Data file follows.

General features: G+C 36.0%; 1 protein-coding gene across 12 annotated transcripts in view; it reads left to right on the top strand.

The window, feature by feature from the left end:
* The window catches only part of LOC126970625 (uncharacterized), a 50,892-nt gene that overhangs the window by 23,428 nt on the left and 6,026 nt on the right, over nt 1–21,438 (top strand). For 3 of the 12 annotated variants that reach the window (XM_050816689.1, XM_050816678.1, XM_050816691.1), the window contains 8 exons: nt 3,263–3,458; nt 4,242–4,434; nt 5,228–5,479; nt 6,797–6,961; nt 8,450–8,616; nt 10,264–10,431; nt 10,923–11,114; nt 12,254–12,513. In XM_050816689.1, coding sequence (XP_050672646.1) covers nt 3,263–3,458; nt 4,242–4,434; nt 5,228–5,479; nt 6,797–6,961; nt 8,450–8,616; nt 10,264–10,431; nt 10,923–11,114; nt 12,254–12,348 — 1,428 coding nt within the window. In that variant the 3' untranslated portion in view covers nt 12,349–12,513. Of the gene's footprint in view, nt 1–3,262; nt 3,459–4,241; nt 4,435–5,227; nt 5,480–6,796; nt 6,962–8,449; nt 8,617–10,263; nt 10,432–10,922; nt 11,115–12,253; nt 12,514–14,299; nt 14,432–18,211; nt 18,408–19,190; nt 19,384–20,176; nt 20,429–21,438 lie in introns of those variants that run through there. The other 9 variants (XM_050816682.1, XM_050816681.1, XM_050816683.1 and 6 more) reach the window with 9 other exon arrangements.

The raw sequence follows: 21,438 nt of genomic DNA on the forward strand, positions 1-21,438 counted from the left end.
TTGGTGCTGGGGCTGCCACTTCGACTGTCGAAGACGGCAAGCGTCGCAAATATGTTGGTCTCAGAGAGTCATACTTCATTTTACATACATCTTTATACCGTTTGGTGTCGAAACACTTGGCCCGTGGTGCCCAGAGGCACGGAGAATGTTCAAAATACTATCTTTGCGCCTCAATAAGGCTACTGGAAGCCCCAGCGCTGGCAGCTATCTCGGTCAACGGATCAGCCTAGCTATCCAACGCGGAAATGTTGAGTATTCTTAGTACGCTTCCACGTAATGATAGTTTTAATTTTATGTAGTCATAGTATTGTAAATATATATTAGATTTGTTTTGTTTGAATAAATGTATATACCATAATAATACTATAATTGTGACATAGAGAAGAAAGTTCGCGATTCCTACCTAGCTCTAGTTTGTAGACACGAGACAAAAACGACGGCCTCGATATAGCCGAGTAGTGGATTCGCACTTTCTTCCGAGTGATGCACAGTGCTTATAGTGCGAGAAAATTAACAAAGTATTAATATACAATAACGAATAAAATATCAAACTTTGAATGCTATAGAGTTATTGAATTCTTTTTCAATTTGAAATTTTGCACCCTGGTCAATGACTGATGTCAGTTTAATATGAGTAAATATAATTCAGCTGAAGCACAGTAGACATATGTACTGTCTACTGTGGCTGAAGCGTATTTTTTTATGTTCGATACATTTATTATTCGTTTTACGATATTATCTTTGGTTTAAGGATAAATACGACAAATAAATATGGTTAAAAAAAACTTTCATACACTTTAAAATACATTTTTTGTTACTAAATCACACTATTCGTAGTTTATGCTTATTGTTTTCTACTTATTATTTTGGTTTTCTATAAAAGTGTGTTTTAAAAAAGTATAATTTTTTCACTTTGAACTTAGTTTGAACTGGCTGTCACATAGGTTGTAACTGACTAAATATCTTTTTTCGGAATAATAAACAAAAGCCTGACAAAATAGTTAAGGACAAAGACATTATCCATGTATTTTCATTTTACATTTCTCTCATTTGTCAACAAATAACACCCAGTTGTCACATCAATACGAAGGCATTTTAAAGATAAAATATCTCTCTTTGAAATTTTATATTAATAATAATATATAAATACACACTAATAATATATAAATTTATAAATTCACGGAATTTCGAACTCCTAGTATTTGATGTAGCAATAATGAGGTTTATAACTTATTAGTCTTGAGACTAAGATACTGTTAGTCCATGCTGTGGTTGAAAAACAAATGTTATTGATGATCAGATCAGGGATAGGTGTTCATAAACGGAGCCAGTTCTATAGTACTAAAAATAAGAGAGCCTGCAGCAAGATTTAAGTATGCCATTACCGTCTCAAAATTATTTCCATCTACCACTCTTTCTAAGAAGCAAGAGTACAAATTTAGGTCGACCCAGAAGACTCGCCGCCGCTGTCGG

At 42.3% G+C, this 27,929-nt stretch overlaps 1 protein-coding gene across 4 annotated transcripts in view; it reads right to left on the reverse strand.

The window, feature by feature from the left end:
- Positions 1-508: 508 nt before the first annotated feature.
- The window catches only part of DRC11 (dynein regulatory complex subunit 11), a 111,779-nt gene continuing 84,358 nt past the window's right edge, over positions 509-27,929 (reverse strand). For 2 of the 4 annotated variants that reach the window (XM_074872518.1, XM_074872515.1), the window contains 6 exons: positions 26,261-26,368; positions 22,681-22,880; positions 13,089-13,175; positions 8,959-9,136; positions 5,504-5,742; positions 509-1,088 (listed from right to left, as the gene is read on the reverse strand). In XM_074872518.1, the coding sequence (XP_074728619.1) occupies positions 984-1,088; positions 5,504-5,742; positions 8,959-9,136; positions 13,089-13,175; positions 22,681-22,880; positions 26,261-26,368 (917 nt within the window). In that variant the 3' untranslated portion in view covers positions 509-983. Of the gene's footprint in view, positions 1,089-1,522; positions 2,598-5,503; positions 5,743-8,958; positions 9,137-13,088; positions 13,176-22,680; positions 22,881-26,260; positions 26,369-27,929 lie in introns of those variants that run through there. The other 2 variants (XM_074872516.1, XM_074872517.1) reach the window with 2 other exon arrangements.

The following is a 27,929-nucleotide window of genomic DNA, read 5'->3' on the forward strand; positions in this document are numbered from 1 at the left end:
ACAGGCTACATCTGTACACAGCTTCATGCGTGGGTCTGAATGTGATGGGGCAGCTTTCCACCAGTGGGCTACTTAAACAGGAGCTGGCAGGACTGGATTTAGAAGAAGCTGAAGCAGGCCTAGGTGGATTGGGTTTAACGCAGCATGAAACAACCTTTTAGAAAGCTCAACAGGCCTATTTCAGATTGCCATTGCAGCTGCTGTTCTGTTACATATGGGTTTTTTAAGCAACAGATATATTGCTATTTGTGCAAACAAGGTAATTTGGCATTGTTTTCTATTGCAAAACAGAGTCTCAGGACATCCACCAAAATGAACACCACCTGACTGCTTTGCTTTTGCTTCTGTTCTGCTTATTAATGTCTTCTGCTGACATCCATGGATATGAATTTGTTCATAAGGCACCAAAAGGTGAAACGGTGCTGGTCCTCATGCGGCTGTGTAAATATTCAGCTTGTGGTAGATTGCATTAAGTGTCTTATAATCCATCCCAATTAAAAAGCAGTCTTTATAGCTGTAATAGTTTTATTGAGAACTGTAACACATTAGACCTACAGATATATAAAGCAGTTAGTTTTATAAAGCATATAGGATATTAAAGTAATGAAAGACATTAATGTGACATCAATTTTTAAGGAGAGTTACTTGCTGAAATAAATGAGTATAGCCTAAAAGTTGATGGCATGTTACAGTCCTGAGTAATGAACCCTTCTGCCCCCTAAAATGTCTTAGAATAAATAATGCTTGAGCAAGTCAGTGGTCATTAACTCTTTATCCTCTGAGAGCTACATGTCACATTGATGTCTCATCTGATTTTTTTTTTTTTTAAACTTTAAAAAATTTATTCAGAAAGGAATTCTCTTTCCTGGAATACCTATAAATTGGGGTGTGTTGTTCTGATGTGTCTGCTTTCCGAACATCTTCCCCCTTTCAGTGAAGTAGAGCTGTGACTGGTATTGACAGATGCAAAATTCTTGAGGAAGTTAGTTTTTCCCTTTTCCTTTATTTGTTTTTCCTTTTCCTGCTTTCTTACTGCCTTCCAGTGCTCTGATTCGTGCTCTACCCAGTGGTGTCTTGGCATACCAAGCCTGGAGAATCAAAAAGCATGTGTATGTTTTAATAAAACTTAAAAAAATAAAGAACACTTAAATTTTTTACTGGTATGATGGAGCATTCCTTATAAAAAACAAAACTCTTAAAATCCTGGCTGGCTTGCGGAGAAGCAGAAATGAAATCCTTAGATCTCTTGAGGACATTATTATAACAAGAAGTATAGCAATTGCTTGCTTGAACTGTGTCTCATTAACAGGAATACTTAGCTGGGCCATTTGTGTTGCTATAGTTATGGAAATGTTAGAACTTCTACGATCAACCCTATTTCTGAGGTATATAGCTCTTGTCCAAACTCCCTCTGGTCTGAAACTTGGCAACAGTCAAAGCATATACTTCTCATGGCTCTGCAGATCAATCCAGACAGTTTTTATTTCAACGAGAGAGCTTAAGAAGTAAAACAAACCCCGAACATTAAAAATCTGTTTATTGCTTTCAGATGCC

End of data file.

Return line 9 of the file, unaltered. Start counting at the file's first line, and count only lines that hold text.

- The window catches only part of DRC11 (dynein regulatory complex subunit 11), a 111,779-nt gene continuing 84,358 nt past the window's right edge, over positions 509-27,929 (reverse strand). For 2 of the 4 annotated variants that reach the window (XM_074872518.1, XM_074872515.1), the window contains 6 exons: positions 26,261-26,368; positions 22,681-22,880; positions 13,089-13,175; positions 8,959-9,136; positions 5,504-5,742; positions 509-1,088 (listed from right to left, as the gene is read on the reverse strand). In XM_074872518.1, the coding sequence (XP_074728619.1) occupies positions 984-1,088; positions 5,504-5,742; positions 8,959-9,136; positions 13,089-13,175; positions 22,681-22,880; positions 26,261-26,368 (917 nt within the window). In that variant the 3' untranslated portion in view covers positions 509-983. Of the gene's footprint in view, positions 1,089-1,522; positions 2,598-5,503; positions 5,743-8,958; positions 9,137-13,088; positions 13,176-22,680; positions 22,881-26,260; positions 26,369-27,929 lie in introns of those variants that run through there. The other 2 variants (XM_074872516.1, XM_074872517.1) reach the window with 2 other exon arrangements.